The center of one of the biggest domains in Transylvania, which in 1632 included 62 villages, Făgăraș fortress was, starting with the second half of the 16th century and especially in the 17th century, an important noble and princely residence.
The construction of a fortified point in Făgăraș must be linked to its strategic position – halfway between the commercial route between Sibiu and Brașov and in the vicinity of Wallachia (to whose history it is linked), the domination of the fortress being very important. Ștefan Mailat and Gașpar Becheș used it as a support piece for the throne of Transylvania, Mihai Viteazul considered it a “residence fortress”, the Prince Gabriel Bethlen granted it priority over Alba Iulia in the modernization of the fortifications, and Mihail Apafi will transform it, due to its strengthened position, in a princely residence. Here, in the Făgăraș fortress were held between 1670 and 1691 11 Diets and 18 delegations (smaller meetings), while in Alba Iulia there were 15 Diets and 3 delegations.
First documentary attestation
The first documentary news which attests to the existence of the stone fortress is from 1455 when it is mentioned a “chatelaine”, and next year, Iancu de Hunedoara, writing to the people from Brașov, reminds them of “our Făgăraș fortress”.
The archaeological researches in the fortress conducted with the occasion of the various restoration steps, revealed the existence, before this stone fortress, of a wooden fortification with an earth wall, built approximately on the site of the current fortress. The violent destruction, revealed by the archaeological researches, ended abruptly, towards the middle of the 13th century, the existence of this fortification, destruction which can be connected to the Tatar invasion in 1241. Typological, the wooden fortification falls within the general defense system practiced in Transylvania.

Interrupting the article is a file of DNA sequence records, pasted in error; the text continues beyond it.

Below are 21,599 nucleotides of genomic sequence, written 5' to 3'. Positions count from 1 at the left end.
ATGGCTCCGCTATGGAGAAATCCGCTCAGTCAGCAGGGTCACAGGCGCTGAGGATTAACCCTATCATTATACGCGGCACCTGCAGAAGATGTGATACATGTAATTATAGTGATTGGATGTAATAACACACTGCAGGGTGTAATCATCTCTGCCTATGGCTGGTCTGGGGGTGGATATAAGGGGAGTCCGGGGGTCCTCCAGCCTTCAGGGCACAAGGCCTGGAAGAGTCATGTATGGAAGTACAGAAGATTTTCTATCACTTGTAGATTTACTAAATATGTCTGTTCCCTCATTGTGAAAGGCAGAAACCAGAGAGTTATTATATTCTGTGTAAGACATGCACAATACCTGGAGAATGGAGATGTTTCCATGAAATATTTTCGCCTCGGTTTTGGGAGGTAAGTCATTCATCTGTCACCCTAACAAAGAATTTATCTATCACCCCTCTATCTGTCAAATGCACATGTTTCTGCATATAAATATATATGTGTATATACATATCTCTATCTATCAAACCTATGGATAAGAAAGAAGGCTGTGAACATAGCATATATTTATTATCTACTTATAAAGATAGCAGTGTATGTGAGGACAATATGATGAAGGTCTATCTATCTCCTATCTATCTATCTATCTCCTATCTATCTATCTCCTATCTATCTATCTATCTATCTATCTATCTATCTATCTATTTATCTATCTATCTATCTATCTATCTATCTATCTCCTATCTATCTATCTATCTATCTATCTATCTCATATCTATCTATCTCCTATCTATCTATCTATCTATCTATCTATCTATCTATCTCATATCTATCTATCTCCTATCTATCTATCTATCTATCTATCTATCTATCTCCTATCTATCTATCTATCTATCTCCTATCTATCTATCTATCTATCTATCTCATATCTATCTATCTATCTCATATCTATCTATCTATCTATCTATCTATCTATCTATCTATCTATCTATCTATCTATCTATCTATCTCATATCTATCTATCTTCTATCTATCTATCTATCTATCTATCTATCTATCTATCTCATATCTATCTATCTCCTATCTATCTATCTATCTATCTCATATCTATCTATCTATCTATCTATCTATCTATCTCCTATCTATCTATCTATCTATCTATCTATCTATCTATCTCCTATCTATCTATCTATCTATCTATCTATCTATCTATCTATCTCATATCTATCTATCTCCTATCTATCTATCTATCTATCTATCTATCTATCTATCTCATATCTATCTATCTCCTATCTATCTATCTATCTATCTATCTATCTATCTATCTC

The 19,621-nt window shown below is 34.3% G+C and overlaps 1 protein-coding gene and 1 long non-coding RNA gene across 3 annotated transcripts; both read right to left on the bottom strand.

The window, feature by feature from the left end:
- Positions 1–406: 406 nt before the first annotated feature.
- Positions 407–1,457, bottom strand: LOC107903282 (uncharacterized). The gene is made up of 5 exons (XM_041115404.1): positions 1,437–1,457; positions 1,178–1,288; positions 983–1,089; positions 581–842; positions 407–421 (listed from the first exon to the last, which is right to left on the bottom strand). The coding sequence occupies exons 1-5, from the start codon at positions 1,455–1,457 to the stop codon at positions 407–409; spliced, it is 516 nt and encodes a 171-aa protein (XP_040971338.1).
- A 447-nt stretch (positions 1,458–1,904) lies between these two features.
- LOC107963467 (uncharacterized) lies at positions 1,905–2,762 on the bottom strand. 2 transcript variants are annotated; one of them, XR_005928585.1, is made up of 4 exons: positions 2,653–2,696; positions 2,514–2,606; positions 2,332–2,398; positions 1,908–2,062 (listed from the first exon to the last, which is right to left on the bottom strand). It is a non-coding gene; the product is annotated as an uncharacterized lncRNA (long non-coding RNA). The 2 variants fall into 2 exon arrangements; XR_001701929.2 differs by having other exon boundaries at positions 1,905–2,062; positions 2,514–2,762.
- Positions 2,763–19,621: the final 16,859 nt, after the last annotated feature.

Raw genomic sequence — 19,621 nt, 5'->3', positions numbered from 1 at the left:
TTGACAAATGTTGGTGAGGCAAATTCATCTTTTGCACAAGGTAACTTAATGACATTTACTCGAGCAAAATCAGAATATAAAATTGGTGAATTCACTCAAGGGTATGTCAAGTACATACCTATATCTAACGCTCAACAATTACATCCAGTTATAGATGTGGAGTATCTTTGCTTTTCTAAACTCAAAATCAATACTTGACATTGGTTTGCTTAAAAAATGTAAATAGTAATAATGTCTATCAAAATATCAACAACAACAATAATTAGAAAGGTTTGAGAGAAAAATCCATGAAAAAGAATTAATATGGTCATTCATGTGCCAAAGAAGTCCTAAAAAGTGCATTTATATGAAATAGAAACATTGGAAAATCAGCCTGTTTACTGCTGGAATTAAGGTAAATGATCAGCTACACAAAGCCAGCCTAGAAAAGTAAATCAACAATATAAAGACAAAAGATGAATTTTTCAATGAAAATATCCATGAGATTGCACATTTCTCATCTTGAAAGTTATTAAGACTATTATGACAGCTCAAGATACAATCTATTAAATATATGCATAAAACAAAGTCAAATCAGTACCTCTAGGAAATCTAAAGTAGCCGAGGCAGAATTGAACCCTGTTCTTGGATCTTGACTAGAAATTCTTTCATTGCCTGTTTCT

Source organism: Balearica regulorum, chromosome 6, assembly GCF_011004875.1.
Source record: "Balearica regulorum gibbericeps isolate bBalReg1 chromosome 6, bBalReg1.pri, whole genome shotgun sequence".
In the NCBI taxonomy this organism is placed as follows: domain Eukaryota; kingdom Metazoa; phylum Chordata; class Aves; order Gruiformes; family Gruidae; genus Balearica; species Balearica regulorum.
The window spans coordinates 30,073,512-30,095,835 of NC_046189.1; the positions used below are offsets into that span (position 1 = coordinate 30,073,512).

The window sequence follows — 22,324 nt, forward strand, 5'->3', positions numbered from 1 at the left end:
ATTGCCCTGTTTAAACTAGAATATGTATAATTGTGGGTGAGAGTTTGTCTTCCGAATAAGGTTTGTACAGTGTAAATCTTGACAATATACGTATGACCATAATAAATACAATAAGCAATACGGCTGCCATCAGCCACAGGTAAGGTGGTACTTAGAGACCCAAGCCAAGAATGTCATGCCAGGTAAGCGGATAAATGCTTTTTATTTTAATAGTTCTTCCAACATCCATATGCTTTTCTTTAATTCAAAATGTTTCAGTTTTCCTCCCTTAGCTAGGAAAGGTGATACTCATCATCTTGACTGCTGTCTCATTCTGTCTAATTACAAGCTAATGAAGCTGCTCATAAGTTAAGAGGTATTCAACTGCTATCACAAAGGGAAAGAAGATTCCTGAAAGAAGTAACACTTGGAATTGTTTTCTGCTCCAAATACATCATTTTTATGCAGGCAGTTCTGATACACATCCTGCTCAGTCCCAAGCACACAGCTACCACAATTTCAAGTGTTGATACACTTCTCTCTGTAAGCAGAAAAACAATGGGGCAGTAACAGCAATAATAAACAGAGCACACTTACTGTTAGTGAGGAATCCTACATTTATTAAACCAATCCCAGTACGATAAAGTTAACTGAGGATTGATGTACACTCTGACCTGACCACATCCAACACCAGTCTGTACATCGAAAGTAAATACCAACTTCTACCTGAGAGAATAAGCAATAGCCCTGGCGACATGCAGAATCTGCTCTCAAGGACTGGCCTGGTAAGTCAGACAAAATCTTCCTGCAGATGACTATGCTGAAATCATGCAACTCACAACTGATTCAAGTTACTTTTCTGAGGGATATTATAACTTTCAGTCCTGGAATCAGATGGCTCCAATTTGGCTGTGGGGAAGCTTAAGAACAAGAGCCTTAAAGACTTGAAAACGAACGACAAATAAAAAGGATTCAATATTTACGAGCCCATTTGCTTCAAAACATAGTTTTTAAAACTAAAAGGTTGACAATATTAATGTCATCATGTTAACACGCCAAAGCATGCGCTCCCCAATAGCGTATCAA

The walled fortress, documentary attested at the middle of the 15th century, presents an irregular quadrilateral planimetry, with the east side longer and defended by a barbican-type outpost at a distance of 20 meters from the fortress. The precincts were formed by a crenelated quadrilateral wall, interrupted by four towers – three bastion-type and a rounded dungeon-type (which is also the tallest tower of the fortress). The facing of the defense walls provided with embrasures had at the top, behind the battlements, a guard road, made from thick bars, whose traces of masonry can still be seen in some unpainted spaces.
Typological, in this phase, Făgăraș fortress can be defined as a defense fortification with a military character. As a construction style, the fortress corresponds in the 16th century, to the Occidental fortification system, introduced in Transylvania starting with the 14th century.
The 16th century brings with it the most important changes that took place in the architecture of the Făgăraș fortress, which will transform the defense fortress into a castle with a strong external fortification.
The initiator of this extensive works will be Ștefan Mailat (voivode of Transylvania between 1534-1540 and owner of the fortress between 1528-1541) which separates the castle plan (noble residence) from the fortress plan (the military construction itself). He decides to surround the fortress with a defense wall, wall which will include the barbican-type tower, having artillery slots, crenelated crowning, respecting the planimetry of the old defense walls. The interior walls are doubled with brick walls, the corridors thus created having different roles – voivode’s houses, captain’s living room, etc. Typological, all these changes transform the defense fortress into a fortified senior castle.